The top of Peru is a hotspot for surfers and sun-lovers. With a more tropical climate, gorgeous beaches, and waves from the Pacific lapping the shore, it seems worlds away from the Machu Picchu-style mountain gear that visitors associate with Peru.
Mancora is the travellers’ hub of Northern Peru. You’ve got great waves to catch, bars and pubs heaving mid-week, and hostel options out the arse; it almost teeters toward a surfy Vegas (for Aussies, a Peruvian Gold Coast). If you’re looking for a party, that’s your joint.
We were not. Siz and I had just finished with 60+ hours of overnight buses in 7 days. We were dead in the water, and looking to put in some serious hammock time. Then we stumbled upon a little slice of paradise in the fishing village of Zorritos.
Zorritos is just an hour north of Mancora. The township itself is built along the highway that follows the shoreline, so it’s a few kilometres long, but you’re never more than 3-4 blocks from the ocean. On the street with beach frontage, gazing out over the crispest sand that Zorritos has to offer, lies Casa Kresala.
Cleo and Willy met in Zorritos a few years ago and thought each other were pretty OK. Cleo was a Belgian backpacker, Willy a hot local surfer dude, and they hit it off in such a way that they thought they’d make a go of setting up a hostel together in the sleepy town. ‘Casa’ being Spanish for house and ‘Kresala’ being Basque (northern Spanish) for Salty, they built their salty home within walking distance of a nice beginners’ break, so Willy could teach little grommets the basics of surfing at the same time.
I am dead set not joking when I tell you that it is heaven on earth, and probably the best value for money stay we’ve had. There are a few points I’ll raise to back up these claims, and they are as follows:
- Location, location, location
Zorritos is essentially unknown to the tourist set. Where Mancora is touristically overdone, Zorritos is the exact opposite – not a gringo in sight. If you walk the main street you get the sense they haven’t seen a tidy whitey in years. You get to eat, ride and swim with the locals, and in Peru that is rare. It also means that Cleo and Willy had no trouble getting a plot of the best land in town on which to build. The gentle breaks out front are great for both surfing and swimming, and you’ll more-often-than-not have the ocean to yourself.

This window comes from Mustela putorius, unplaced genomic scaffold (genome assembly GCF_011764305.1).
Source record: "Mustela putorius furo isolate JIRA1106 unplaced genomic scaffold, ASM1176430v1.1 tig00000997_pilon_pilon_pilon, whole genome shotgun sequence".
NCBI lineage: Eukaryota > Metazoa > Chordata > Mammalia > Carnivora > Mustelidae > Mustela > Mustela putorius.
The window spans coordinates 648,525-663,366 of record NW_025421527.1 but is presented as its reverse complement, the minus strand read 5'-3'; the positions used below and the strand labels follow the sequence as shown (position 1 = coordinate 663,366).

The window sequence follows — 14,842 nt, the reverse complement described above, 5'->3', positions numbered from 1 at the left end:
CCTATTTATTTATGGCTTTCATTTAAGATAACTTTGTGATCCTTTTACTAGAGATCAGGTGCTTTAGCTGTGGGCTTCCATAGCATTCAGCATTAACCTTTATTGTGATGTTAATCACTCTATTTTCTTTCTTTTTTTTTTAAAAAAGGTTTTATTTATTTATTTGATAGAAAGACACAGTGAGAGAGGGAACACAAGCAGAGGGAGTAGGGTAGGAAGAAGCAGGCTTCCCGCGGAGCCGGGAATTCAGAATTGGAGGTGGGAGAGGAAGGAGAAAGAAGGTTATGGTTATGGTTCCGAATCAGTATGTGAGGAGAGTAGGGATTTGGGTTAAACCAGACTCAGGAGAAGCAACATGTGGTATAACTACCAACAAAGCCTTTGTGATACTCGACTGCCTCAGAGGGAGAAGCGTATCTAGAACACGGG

- The Feel
Every few months on our travels we hit gold and get to stay at ‘home’ – somewhere that you feel so comfortable being, it’s as if you’ve lived there for years. Cleo and Willy have captured that beautifully. The place just exudes relaxed vibes, and there is zero guilt associated with having 8 straight hours reading a shithouse novel in a hammock with chip crumbs covering your singlet. The surf school Willy runs means there are often a few kids kicking around either getting ready for or coming back from a surf, and the pets they keep also add to the homely atmosphere. The bamboo and palm tree look of the place is exactly what you want from a surf hostel, and the layout is optimised to provide the sweetest views of the Pacific.
- The Food
MY SWEET LORD. So get this team – apart from being a hot surfer dude, Willy also happens to be a top-notch professional chef. I know. WHAT A CATCH. So if you’re so inclined, you’ve got the option, for the grand total of $3-$6, to indulge in the finest creations that Willy and the sea-life of the Pacific can combine to offer. And don’t even get me STARTED on breakfast. Firstly it’s free, secondly it’s freshly squeezed/baked/boiled, and thirdly it’s immense.
- The Hosts
Cleo and Willy are awesome. The aforementioned homely vibes are almost entirely due to their super welcoming personalities. You’re greeted with smiles that are SARS-style contagious, and that won’t stop until you leave the place. They go out of their way to help you, and their local knowledge is as extensive as it is readily given. As much as everything listed above, they make the place
Along with all that we got an ocean view room with private ensuite for a steal, and you can hire surfboards or get a private lesson from Willy at your whim. All this combines to make Casa Kresala not just somewhere that you should visit in Northern Peru, but somewhere you must.